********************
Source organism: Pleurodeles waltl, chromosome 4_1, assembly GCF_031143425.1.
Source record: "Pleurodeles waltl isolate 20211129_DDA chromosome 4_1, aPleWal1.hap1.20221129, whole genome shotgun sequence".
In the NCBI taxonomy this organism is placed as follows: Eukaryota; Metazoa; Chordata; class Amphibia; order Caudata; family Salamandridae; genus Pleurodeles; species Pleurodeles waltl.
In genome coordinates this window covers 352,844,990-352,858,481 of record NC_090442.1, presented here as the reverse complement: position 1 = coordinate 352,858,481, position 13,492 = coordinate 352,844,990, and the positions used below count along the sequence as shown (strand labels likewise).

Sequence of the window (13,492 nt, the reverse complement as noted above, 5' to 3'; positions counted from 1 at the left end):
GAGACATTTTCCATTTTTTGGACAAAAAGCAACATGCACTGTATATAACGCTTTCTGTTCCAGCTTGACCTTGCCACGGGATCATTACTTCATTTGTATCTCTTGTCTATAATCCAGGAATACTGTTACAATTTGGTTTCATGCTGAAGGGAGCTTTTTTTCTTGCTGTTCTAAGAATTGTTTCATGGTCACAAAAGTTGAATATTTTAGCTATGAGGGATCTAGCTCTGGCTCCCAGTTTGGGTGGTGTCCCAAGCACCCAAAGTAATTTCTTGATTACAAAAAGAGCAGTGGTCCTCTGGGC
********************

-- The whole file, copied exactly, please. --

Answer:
Source organism: Pleurodeles waltl, chromosome 4_1, assembly GCF_031143425.1.
Source record: "Pleurodeles waltl isolate 20211129_DDA chromosome 4_1, aPleWal1.hap1.20221129, whole genome shotgun sequence".
In the NCBI taxonomy this organism is placed as follows: Eukaryota; Metazoa; Chordata; class Amphibia; order Caudata; family Salamandridae; genus Pleurodeles; species Pleurodeles waltl.
In genome coordinates this window covers 352,844,990-352,858,481 of record NC_090442.1, presented here as the reverse complement: position 1 = coordinate 352,858,481, position 13,492 = coordinate 352,844,990, and the positions used below count along the sequence as shown (strand labels likewise).

Sequence of the window (13,492 nt, the reverse complement as noted above, 5' to 3'; positions counted from 1 at the left end):
GAGACATTTTCCATTTTTTGGACAAAAAGCAACATGCACTGTATATAACGCTTTCTGTTCCAGCTTGACCTTGCCACGGGATCATTACTTCATTTGTATCTCTTGTCTATAATCCAGGAATACTGTTACAATTTGGTTTCATGCTGAAGGGAGCTTTTTTTCTTGCTGTTCTAAGAATTGTTTCATGGTCACAAAAGTTGAATATTTTAGCTATGAGGGATCTAGCTCTGGCTCCCAGTTTGGGTGGTGTCCCAAGCACCCAAAGTAATTTCTTGATTACAAAAAGAGCAGTGGTCCTCTGGGC